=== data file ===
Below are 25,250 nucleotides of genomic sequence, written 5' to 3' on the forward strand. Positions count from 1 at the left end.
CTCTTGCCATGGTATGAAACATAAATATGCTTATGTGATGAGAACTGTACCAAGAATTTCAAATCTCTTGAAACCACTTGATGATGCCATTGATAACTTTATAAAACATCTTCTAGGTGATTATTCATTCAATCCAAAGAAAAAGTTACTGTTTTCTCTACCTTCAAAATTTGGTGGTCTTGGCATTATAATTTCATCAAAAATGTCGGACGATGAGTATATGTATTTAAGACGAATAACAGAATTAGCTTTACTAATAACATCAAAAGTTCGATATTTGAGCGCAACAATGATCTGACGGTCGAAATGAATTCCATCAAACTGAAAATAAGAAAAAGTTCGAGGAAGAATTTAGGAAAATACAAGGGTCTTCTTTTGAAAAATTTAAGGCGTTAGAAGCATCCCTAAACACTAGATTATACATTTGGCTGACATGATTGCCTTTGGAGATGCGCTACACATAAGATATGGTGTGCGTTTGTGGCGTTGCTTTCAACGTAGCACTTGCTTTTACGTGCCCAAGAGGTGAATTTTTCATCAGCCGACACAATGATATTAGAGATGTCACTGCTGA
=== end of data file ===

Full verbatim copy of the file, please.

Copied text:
Below are 25,250 nucleotides of genomic sequence, written 5' to 3' on the forward strand. Positions count from 1 at the left end.
CTCTTGCCATGGTATGAAACATAAATATGCTTATGTGATGAGAACTGTACCAAGAATTTCAAATCTCTTGAAACCACTTGATGATGCCATTGATAACTTTATAAAACATCTTCTAGGTGATTATTCATTCAATCCAAAGAAAAAGTTACTGTTTTCTCTACCTTCAAAATTTGGTGGTCTTGGCATTATAATTTCATCAAAAATGTCGGACGATGAGTATATGTATTTAAGACGAATAACAGAATTAGCTTTACTAATAACATCAAAAGTTCGATATTTGAGCGCAACAATGATCTGACGGTCGAAATGAATTCCATCAAACTGAAAATAAGAAAAAGTTCGAGGAAGAATTTAGGAAAATACAAGGGTCTTCTTTTGAAAAATTTAAGGCGTTAGAAGCATCCCTAAACACTAGATTATACATTTGGCTGACATGATTGCCTTTGGAGATGCGCTACACATAAGATATGGTGTGCGTTTGTGGCGTTGCTTTCAACGTAGCACTTGCTTTTACGTGCCCAAGAGGTGAATTTTTCATCAGCCGACACAATGATATTAGAGATGTCACTGCTGA